Mitochondrial-Localized Versus Cytosolic Intracellular CO-Releasing Organic PhotoCORMs: Evaluation of CO Effects Using Bioenergetics

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Journal/Book Title

ACS Chemical Biology

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American Chemical Society

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NIH 1R15GM124596-01, NSF, Division of Chemistry (CHE) 1301092; Division of Chemistry (CHE) 1429195; Utah Agricultural Experiment Station UTA-01178; Utah State University Office of Research and Graduate Studies Research Catalyst Grant; Utah State University Office of Research and Graduate Studies PDRF Fellowship


NIH; NSF, Division of Chemistry (CHE); Utah Agricultural Experiment Station; Utah State University Office of Research and Graduate Studies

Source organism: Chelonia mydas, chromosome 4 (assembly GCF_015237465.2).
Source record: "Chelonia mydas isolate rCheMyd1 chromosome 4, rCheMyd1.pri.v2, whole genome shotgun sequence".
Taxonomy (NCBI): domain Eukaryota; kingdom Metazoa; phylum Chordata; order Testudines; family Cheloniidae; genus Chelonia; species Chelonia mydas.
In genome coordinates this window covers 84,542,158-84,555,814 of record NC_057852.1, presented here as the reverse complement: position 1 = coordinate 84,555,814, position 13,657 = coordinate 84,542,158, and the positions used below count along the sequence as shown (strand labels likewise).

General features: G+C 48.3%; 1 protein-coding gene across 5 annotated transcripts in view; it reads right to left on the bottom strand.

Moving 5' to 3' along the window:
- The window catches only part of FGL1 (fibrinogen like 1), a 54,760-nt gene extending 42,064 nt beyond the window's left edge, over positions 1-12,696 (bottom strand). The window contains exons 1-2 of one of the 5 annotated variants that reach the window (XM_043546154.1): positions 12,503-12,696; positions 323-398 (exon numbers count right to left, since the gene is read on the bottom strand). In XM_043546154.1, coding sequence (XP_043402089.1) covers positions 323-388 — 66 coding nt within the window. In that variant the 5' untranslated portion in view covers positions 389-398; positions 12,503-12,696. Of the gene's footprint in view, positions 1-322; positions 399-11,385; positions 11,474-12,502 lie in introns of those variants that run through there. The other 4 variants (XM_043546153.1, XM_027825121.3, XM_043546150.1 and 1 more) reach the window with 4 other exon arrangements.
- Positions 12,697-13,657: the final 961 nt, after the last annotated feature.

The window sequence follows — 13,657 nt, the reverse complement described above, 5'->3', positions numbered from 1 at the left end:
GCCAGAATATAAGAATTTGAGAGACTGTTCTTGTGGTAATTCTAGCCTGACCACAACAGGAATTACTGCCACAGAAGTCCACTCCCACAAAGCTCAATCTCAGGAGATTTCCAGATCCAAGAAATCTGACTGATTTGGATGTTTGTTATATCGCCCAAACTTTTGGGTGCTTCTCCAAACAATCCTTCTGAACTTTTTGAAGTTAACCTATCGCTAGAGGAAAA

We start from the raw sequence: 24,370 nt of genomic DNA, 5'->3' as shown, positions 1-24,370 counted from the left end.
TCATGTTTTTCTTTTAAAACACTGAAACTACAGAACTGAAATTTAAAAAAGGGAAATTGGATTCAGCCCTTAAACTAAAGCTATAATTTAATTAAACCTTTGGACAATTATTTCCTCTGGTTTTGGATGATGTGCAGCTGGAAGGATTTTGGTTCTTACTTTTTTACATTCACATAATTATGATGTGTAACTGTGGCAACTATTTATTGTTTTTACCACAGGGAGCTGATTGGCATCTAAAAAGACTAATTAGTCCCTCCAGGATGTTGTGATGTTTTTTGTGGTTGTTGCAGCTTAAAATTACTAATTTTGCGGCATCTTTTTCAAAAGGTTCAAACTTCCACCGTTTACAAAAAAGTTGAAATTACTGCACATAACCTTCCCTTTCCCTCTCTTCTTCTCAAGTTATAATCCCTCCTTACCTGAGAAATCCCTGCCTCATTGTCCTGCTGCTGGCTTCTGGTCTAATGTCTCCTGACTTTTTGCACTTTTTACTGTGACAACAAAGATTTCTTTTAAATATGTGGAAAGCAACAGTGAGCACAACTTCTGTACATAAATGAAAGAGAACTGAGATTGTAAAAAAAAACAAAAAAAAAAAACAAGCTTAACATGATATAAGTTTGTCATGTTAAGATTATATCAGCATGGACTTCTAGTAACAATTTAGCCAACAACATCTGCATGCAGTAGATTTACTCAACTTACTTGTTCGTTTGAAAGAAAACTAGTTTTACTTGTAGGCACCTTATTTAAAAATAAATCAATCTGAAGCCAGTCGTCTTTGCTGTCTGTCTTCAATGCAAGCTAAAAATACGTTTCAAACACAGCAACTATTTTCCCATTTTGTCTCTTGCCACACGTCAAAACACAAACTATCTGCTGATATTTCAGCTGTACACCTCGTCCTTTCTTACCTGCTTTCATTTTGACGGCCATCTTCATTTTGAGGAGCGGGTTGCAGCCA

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While interactions between carbon monoxide (CO) and mitochondria have been previously studied, the methods used to deliver CO (gas or CO-releasing metal carbonyl compounds) lack subcellular targeting and/or controlled delivery. Thus, the effective concentration needed to produce changes in mitochondrial bioenergetics is yet to be fully defined. To evaluate the influence of mitochondrial-targeted versusintracellularly released CO on mitochondrial oxygen consumption rates, we developed and characterized flavonol-based CO donor compounds that differ at their site of release. These molecules are metal-free, visible light triggered CO donors (photoCORMs) that quantitatively release CO and are trackable in cells via confocal microscopy. Our studies indicate that at a concentration of 10 μM, the mitochondrial-localized and cytosolic CO-releasing compounds are similarly effective in terms of decreasing ATP production, maximal respiration, and the reserve capacity of A549 cells. This concentration is the lowest to impart changes in mitochondrial bioenergetics for any CO-releasing molecule (CORM) reported to date. The results reported herein demonstrate the feasibility of using a structurally tunable organic photoCORM framework for comparative intracellular studies of the biological effects of carbon monoxide.


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